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Alien: Isolation

Platform(s): PC, PlayStation 3, PlayStation 4, Xbox 360, Xbox One
Genre: Action/Adventure
Publisher: SEGA
Developer: Creative Assembly
Release Date: Oct. 7, 2014 (US), Oct. 10, 2014 (EU)

About Tony "OUberLord" Mitera

I've been entrenched in the world of game reviews for almost a decade, and I've been playing them for even longer. I'm primarily a PC gamer, though I own and play pretty much all modern platforms. When I'm not shooting up the place in the online arena, I can be found working in the IT field, which has just as many computers but far less shooting. Usually.

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PS4/XOne/PC Preview - 'Alien: Isolation'

by Tony "OUberLord" Mitera on June 13, 2014 @ 4:30 a.m. PDT

Alien: Isolation is a first-person survival horror experience that will focus on capturing the horror and tension evoked by Ridley Scott’s 1979 classic film.

For Alien fans, it has been a hell of a dry spell between the last truly good game in the franchise. Creative Assembly's upcoming Alien: Isolation is the first game in a long time that has a genuine chance to break that streak, and at E3 2014, we got some hands-on time with the game. In Isolation, the Alien is not a foe that can be slain but is one that must be avoided and hidden from. This provides some fantastic moments of tension and dread, and it feels like a continuation of Ridley Scott's 1979 masterpiece.

In the game, you play as Amanda Ripley, Ellen Ripley's daughter. Isolation takes place between the first and second movies, with Amanda trying to find out what happened to her mom. This search leads her to a space station, which is unfortunately also the new hunting grounds of the same Xenomorph from the first film. As one would expect, the situation about the space station deteriorates rapidly, with the Alien murdering inhabitants left and right while the younger Ripley tries to find answers and survive.


With the scarcity of firearms in the game and their ineffectual nature against the Alien, this isn't a title that you can simply shoot your way through. Players must make careful use of their eyes and ears to perceive threats and react to them accordingly. Using the motion tracker can be key to this, though while you're using it, you can't focus on it and the game world at the same time. Even its information isn't necessarily reliable. It might pick up anything else that is moving in the environment, and it can be picking up something below the floor panels, above the ceiling, or something in the corridor ahead.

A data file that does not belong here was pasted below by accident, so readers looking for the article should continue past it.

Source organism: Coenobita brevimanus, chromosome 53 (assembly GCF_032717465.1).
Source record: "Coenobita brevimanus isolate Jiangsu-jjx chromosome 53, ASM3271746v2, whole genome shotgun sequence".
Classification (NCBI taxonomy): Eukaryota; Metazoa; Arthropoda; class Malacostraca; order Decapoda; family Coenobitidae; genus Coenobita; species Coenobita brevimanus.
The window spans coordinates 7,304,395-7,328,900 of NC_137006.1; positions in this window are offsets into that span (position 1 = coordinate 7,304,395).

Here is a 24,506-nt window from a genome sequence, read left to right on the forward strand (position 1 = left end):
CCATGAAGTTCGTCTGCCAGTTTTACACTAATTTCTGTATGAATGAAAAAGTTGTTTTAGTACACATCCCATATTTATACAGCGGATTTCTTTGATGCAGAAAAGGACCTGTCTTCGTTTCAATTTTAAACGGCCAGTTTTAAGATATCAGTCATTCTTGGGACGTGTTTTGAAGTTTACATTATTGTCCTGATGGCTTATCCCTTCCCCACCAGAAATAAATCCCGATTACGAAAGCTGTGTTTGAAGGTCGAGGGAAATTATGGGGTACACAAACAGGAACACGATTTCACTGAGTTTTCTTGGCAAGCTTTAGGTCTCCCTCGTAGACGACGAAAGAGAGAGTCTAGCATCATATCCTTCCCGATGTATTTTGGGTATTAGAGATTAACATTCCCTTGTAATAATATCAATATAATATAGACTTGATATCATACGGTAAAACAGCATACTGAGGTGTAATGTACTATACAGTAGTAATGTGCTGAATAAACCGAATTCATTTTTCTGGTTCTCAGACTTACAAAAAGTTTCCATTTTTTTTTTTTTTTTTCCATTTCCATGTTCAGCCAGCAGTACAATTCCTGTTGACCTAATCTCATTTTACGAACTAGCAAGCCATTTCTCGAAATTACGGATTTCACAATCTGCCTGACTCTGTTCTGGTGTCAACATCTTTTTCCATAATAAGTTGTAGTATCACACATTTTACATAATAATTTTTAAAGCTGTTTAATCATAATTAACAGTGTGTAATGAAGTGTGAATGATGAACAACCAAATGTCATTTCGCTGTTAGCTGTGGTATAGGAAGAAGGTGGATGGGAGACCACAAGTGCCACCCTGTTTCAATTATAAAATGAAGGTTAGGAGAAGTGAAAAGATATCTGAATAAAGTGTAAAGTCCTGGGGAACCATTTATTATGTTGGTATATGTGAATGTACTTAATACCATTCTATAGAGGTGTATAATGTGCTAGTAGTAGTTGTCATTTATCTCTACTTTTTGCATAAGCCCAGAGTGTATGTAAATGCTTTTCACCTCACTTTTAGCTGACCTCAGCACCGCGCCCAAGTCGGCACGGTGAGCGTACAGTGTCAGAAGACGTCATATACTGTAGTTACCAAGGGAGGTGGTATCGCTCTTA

The Alien is constantly hunting and using its senses to track down prey. Obviously, being seen by the creature is close to a death knell, but the creature can also hear you from a decent distance. This means that movement speed factors in, as does any other sources of noise. This can be used to your detriment and your benefit, since you can also use noise sources to distract the alien away from you.


There will be times when you duck into a room only to find the Alien bearing down on you, and you must hide to survive. Hiding behind objects or under desks works in a pinch, but the best hiding spots are the ones that are also smartly marked with a green light on their handles or access panels. Hiding in these places breaks line of sight completely, but you still make a minor amount of sound from breathing. Amanda can hold her breath for a short time if necessary, but not forever. This leads to some tense situations where you're leaning against the back wall of a locker and holding your breath, praying that the curious Alien goes away before it discovers your hiding place.

That's not to say that hiding from and evading the Alien is an easy feat. In my hands-on time, the game was holding a clinic on how many different ways the Alien is capable of killing me. The creature generally prowls slowly, but there are also times when it darts into new rooms or travels in the air ducts. This makes it incredibly unpredictable, and you have to constantly juggle your options when moving through the environment.


Unfortunately for Amanda, the Alien isn't the only threat on the station. Surviving humans may or may not be friendly, and some are willing to shoot her on sight. They can be dispatched with a revolver, but doing so also makes enough noise to attract the Alien. Likewise, synthetic humanoids roam the station and must be taken down with other means. The Alien attacks everything equally and is indifferent to whether or not it's the player character, so it is possible to see the Alien attack another human and vice versa. This ends poorly for the human, but you can use it as an opportunity to sneak away.

Amanda is also capable of crafting her own equipment by scavenging the parts from the environment. Items such as med kits and noisemakers have obvious benefits, so you can support yourself in what is otherwise an incredibly hostile environment. Amanda can also hack terminals to gain access to them via what appears to be a symbol matching system, but that was only seen in a prerecorded gameplay segment; it's not something I saw during my hands-on time.


If nothing else, Alien: Isolation feels like a successful marriage of the Alien source material with gameplay that's similar to the original Amnesia. My limited experience with the game wasn't enough to know if the game will live up to its own promises, but from what I saw, it certainly played well. Isolation fits the universe, and it seems to genuinely understand and respect the source material. Check out more information on the game as it nears its ship date.



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